Venditti: Van and I got to be really good buddies over the years; I was working at Top Shelf’s warehouse and Van would come and help out once in a while. We started going to conventions on the road together for Top Shelf and driving in the car to Chicago. We both obviously wanted to be in comics; I was doing creator-owned stuff with Top Shelf, Van was doing the “Pinocchio Vampire” stuff for SLG. When it came around for me working at DC, I had already been hired to write the “Green Lantern” book, and when the opening happened on “Green Lantern Corps” DC asked if I knew people I thought would be a good fit for the title. I immediately thought of Van, not just because we’re good friends and I know he’s a quality writer and a professional, but he has a really interesting background that can apply to “Green Lantern Corps.” As he was saying, he was a crime reporter, he listened to police scanners and went out in the middle of the night covering all kinds of stuff in Little Rock, and I think that gives him a unique perspective on a book that is essentially about policemen in space. For all those reasons I thought he’d be a good fit and DC agreed.
You guys both started on your books a few months ago and are currently establishing yourselves on your first “Green Lantern” and “Green Lantern Corps” arcs. Why did you want to kick off your inaugural stories and roles with a large group-wide crossover like “Lights Out?”
Venditti: When I was pitching for the job to write the main “Green Lantern” title, DC had mentioned wanting to bring the books together relatively soon after the creative change, and part of what they wanted me to do in my pitch was concept out ways I thought the books would link together. “Lights Out” was a large part of the pitch that, I guess you could say, actually helped me win the job. It was always something that was part of the plan. I wouldn’t pitch for a job like “Green Lantern” and automatically come in with some crossover spanning the books, I wouldn’t presume to think that they wanted me to do something like that so early in my run! [Laughter]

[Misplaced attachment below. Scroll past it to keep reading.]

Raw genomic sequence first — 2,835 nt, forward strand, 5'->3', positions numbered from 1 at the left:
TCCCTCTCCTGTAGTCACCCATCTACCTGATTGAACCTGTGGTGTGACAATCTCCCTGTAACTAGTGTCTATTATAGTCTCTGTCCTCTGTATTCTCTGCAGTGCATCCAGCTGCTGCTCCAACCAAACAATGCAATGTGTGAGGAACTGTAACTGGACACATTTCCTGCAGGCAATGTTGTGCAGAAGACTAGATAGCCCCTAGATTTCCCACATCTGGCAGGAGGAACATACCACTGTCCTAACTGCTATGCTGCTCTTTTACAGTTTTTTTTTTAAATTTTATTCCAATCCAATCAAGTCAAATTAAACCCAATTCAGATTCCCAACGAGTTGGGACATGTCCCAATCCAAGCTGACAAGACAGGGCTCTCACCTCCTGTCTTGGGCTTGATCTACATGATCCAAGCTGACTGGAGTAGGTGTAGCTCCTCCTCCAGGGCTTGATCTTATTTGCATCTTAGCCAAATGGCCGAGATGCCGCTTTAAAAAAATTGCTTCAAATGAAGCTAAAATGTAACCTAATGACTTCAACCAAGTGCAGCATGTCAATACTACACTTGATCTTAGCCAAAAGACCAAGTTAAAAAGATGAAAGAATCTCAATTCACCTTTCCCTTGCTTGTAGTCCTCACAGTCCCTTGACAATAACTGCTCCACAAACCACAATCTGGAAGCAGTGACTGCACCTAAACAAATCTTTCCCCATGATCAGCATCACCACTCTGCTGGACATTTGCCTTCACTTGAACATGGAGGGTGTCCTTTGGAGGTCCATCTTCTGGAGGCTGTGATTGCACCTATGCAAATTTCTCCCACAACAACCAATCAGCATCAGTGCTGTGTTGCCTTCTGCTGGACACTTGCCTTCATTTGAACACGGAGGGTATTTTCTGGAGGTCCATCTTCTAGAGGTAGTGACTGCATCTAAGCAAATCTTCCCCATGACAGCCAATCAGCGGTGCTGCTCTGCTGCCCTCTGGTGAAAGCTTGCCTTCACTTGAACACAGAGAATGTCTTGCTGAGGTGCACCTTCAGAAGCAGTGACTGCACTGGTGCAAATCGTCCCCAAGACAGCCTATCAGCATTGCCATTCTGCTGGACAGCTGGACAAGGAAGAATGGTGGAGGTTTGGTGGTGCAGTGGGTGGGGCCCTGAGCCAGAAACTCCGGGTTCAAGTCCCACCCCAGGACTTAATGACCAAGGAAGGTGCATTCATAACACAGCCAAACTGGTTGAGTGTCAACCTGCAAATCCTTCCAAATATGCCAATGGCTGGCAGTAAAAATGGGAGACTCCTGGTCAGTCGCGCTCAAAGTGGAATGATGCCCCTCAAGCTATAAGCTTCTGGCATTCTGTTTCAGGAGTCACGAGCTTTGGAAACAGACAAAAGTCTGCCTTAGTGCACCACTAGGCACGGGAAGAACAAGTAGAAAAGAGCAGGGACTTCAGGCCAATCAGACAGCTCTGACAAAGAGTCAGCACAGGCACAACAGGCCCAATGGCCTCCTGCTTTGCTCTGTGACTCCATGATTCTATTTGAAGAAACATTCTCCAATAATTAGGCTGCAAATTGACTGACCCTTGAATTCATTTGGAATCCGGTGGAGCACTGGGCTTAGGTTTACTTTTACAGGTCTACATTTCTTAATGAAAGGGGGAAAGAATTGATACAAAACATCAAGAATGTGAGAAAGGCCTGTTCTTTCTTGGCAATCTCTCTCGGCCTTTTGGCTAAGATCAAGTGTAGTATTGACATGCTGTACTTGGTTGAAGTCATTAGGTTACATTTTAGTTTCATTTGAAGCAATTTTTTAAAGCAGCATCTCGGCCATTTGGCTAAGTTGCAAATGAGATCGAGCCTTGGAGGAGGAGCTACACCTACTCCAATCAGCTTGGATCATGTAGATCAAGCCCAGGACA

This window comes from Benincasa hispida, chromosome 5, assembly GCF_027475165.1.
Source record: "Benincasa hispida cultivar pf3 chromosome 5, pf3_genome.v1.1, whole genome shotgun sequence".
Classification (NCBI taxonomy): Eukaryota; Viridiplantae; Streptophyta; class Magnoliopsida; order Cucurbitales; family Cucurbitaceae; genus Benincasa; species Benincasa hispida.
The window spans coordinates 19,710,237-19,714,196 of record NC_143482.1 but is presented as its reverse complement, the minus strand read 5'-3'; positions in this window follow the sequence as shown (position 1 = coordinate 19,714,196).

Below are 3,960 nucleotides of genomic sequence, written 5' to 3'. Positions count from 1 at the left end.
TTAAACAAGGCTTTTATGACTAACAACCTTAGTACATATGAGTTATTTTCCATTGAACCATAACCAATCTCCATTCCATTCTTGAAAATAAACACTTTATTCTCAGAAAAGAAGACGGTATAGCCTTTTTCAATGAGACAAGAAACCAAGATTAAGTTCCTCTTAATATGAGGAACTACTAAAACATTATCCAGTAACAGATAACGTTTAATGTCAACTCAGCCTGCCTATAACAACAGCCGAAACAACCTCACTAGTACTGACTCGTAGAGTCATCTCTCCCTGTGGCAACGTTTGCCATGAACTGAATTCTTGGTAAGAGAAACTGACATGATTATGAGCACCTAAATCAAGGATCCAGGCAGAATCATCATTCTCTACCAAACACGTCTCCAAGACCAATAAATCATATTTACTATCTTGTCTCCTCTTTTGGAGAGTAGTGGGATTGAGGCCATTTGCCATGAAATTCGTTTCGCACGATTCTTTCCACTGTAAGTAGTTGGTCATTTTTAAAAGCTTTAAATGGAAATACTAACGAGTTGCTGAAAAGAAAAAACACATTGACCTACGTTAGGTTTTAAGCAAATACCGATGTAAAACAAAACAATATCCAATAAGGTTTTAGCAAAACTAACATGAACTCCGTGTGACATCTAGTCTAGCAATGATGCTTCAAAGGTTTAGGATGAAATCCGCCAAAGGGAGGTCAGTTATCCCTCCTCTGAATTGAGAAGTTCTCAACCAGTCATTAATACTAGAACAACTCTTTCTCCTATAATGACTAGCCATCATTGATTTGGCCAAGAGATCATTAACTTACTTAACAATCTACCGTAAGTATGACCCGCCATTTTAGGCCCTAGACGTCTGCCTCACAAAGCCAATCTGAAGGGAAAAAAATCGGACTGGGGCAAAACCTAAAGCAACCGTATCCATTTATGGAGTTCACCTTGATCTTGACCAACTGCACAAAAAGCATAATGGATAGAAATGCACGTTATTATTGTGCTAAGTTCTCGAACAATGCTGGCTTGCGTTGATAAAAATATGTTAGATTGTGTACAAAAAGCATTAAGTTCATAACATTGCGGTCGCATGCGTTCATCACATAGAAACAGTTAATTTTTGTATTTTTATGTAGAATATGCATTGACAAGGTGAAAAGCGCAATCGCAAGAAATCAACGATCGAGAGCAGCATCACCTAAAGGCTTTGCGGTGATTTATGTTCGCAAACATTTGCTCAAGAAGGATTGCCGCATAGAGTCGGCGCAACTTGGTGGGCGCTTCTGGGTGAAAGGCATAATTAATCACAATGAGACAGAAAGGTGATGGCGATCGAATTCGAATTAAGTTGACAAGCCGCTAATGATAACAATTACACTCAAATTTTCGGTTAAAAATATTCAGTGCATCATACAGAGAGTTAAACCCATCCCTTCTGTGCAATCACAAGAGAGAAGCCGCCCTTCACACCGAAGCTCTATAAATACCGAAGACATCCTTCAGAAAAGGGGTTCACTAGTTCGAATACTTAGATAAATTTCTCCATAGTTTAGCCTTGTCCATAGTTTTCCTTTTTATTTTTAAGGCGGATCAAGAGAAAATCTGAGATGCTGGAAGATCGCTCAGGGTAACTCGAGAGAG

The “Relic” DC Villains Month one-shot set the stage for the event’s villain, detailing why he’s in this Universe and why he’s fighting the Lanterns. One of the biggest points that rose out of that was the idea that the light/emotional spectrum is finite and can — and will — run out. What was the inspiration for treating the spectrum as a limited resource?
Venditti: I was researching and reading up on the history of the Green Lanterns when I was going into my pitch for the series. As I was reading Geoff Johns’ entire run and getting to know the mythology of the Lanterns and the great stuff he built up, a thought that kept occurring to me was, “Where does this energy come from?” Obviously, there’s correlation to what’s going on in real-world scenarios where resources are being consumed and treated as infinite, but obviously they aren’t, so it seemed thematically it could tie in. The whole story really came out of that idea: what if there is this reservoir that could run out? What kind of villain would you have in that scenario? It came together in an organic way.